It is clear from this chapter that Isaiah's declaration was a prophecy of the unsuccessful siege of Jerusalem by the two armies of the Kingdoms of Israel and Syria, not a virgin birth more than 700 years later. If we interpret this chapter as referring to Jesus' birth, what possible comfort and assurance would Ahaz, who was surrounded by to overwhelming military enemies, have found in the birth of a child seven centuries later? Both he and his people would have been long dead and buried. Such a sign would make no sense.

Verses 15-16 state that by the time this child reaches the age of maturity ("he knows to reject bad and choose good"), the two warring kings, Pekah and Rezin, will have been removed. We see, in II Kings 15-16, that this prophecy was fulfilled when these two kings were suddenly assassinated. With an understanding of the context of Isaiah 7:14 alone, it is evident that the child born in Isaiah 7:14 is not referring to Jesus or to any future virgin birth. Rather, it is referring to the divine protection that Ahaz and his people would enjoy from their impending destruction at the hands of these two enemies, the northern Kingdom of Israel and Syria.

So, the notion of G-d impregnating a human woman has more basis in Grecco-Roman pagan mythology than the G-d of Abraham, Issac and Jacob.

"Actually, Joseph decided to take her for his wife after.."

Yes but He was engaged or betrothed. So, G-d impregnated an engaged woman? Knowing the potential scandal? It is still taking a mans woman. That is not the behavior of a Holy G-d.

"Mary and Joseph were married when the Messiah was born...

Yes but Joseph was not the father. G-d and Mary were not married, so the baby was born out of wedlock.

"God did not offer Jesus as a sacrifice.."

John 3:16? And he humbled himself to death...death on the cross. And if Jesus is God...

Again, a hybrid god-man, offering himself as a human sacrifice is thoroughly pagan.

"Jesus freely offered His life

He is not allowed to do that. No man can die for another mans sins...Ezekiel 18

19 "Yet you ask, 'Why does the son not share the guilt of his father?' Since the son has done what is just and right and has been careful to keep all my decrees, he will surely live. 20 The soul who sins is the one who will die. The son will not share the guilt of the father, nor will the father share the guilt of the son. The righteousness of the righteous man will be credited to him, and the wickedness of the wicked will be charged against him.

21 "But if a wicked man turns away from all the sins he has committed and keeps all my decrees and does what is just and right, he will surely live; he will not die. 22 None of the offenses he has committed will be remembered against him. Because of the righteous things he has done, he will live. 23 Do I take any pleasure in the death of the wicked? declares the Sovereign LORD. Rather, am I not pleased when they turn from their ways and live?

24 "But if a righteous man turns from his righteousness and commits sin and does the same detestable things the wicked man does, will he live? None of the righteous things he has done will be remembered. Because of the unfaithfulness he is guilty of and because of the sins he has committed, he will die.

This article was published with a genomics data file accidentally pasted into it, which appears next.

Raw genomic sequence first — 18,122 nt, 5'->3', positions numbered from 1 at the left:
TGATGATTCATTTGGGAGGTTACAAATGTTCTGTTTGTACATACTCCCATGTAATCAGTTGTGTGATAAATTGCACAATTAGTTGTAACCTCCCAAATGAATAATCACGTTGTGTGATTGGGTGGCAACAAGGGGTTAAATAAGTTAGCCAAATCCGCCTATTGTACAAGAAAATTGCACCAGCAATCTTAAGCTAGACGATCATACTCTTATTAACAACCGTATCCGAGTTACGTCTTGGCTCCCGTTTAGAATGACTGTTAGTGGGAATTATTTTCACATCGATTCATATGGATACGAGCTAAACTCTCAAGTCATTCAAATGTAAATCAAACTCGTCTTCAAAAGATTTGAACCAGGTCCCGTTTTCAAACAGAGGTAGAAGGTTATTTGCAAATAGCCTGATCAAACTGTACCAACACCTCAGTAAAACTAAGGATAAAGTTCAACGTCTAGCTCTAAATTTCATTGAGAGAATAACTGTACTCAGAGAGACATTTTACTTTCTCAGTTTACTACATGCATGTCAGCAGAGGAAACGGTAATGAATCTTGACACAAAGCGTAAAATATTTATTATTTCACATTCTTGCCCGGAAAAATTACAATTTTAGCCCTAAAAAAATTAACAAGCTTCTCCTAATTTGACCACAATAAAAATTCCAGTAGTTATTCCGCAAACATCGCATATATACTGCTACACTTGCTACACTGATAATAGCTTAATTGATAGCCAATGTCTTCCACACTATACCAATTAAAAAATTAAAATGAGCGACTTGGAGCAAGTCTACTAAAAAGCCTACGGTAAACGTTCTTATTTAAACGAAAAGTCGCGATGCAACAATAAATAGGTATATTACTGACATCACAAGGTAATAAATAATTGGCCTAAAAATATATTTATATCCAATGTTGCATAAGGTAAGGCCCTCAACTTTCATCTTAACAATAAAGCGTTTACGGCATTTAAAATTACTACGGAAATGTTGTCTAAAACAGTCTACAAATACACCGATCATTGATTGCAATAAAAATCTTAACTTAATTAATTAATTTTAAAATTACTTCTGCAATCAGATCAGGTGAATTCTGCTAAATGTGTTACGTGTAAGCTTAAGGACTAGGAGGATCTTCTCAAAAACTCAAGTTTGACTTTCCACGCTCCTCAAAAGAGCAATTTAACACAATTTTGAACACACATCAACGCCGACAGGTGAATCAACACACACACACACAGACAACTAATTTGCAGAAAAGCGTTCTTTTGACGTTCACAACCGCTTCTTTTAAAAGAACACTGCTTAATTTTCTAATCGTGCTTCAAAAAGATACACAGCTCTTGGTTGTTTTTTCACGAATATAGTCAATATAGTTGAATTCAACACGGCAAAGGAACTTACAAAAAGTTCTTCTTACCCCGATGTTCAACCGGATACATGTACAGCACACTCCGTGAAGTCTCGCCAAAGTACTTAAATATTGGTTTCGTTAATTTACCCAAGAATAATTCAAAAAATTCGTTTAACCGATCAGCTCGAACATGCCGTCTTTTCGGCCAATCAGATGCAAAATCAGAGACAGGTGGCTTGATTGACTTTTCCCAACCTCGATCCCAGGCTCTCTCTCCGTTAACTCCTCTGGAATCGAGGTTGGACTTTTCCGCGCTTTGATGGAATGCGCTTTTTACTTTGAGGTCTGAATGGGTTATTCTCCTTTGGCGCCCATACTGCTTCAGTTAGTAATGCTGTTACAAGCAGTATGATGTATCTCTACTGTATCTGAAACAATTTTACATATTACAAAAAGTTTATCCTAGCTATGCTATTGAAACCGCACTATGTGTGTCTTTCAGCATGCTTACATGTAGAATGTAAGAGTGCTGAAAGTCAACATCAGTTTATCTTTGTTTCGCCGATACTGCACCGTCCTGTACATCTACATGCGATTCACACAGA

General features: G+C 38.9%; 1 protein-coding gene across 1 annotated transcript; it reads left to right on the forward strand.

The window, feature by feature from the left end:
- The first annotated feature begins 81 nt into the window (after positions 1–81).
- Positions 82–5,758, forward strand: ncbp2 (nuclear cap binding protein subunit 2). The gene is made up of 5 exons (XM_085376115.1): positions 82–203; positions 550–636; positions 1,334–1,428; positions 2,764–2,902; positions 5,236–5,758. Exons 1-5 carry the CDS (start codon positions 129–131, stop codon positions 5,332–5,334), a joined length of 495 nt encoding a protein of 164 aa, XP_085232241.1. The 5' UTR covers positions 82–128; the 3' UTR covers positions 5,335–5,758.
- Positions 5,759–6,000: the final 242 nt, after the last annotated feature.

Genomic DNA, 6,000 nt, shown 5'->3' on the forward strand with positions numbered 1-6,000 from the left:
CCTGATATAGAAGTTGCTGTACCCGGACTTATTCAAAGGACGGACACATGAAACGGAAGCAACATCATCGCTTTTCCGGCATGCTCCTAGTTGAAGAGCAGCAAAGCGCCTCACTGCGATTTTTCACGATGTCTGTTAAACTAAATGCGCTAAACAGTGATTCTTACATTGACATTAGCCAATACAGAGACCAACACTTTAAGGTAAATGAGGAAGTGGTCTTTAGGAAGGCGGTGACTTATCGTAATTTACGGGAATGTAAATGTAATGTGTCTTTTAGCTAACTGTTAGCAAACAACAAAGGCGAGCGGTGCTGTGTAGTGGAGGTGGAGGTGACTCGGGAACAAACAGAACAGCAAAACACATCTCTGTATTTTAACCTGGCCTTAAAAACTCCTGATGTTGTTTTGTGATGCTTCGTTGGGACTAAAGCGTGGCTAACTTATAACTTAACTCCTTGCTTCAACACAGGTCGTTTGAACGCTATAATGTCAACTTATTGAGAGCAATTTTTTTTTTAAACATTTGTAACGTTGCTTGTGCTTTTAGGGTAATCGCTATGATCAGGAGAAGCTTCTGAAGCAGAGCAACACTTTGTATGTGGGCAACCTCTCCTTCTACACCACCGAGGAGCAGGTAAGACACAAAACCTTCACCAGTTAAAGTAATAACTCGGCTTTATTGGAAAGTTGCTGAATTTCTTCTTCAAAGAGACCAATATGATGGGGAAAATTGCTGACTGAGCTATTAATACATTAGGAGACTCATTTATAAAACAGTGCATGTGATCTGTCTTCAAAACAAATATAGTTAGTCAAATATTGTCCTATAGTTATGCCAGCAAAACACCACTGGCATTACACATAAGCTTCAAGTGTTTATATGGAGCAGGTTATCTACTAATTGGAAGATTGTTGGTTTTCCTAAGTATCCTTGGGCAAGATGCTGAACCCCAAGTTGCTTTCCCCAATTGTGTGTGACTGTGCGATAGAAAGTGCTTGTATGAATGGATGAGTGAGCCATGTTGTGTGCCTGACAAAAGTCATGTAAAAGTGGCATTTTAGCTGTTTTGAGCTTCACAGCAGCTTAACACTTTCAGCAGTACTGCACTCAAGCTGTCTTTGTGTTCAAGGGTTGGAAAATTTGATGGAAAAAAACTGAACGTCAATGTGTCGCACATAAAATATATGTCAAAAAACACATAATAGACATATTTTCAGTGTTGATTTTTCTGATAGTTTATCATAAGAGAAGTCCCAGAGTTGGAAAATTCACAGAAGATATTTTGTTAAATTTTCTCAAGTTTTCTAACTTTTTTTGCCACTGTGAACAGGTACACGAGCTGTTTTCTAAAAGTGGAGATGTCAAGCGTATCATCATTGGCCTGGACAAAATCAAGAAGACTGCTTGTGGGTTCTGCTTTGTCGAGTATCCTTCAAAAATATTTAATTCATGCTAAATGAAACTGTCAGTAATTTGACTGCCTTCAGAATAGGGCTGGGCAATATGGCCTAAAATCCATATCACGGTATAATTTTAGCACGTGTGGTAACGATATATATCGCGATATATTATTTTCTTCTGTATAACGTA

" ...allow others to die without a chance..."

Again, G-d would never give us the Torah if it was futile! What kind of cruel god would do that? He has given us means of grace (forgiveness) by prayer, repentance and charity. Blood animal sacrifices were only for unintentional sins.

So, there is no need for a Roman hybrid god-man to offer himself as a human sacrifice. G-d had already given man everything he needed to atone for sins, with and without a Temple. And since G-d says vicarious atonement is invalid (Ezekiel 18 and other places) the whole man from Nazareth thing is of no value.

27 posted on 04/23/2010 8:46:55 PM PDT by blasater1960 ( Dt 30, Ps 111, The Torah is perfect, attainable, now and forever)
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bkmk


28 posted on 04/23/2010 8:59:08 PM PDT by csense
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To: Elsie

Wlsie,

Sorry Elsie!


29 posted on 04/23/2010 9:02:34 PM PDT by Salvation ( "With God all things are possible." Matthew 19:26)
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To: Ken4TA

As far as I know all the Catholics I am acquainted with take all those words at their face meaning. We aren’t as uneducated as many Protestants think.

But it’s because Catholics ARE reading and studying the Bible now!

Remember, I said you could always come back.


30 posted on 04/23/2010 9:04:34 PM PDT by Salvation ( "With God all things are possible." Matthew 19:26)
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To: srweaver

Was my response logical?


31 posted on 04/23/2010 9:05:00 PM PDT by Salvation ( "With God all things are possible." Matthew 19:26)
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To: Zionist Conspirator

Oh, no, it isn’t. Catholics take the Bible quite literally in the Luke’s narrative of the Archangel Gabriel’s visit to the Blessed Virgin Mary. Protestants don’t.

Also when Mary visits Elizabeth........that narrative is one that Catholics believe word for word.

“How is it that the “Mother of my Lord” should visit me?

Translation — this is where Catholics get the title for Mary as Mother of God!


32 posted on 04/23/2010 9:07:26 PM PDT by Salvation ( "With God all things are possible." Matthew 19:26)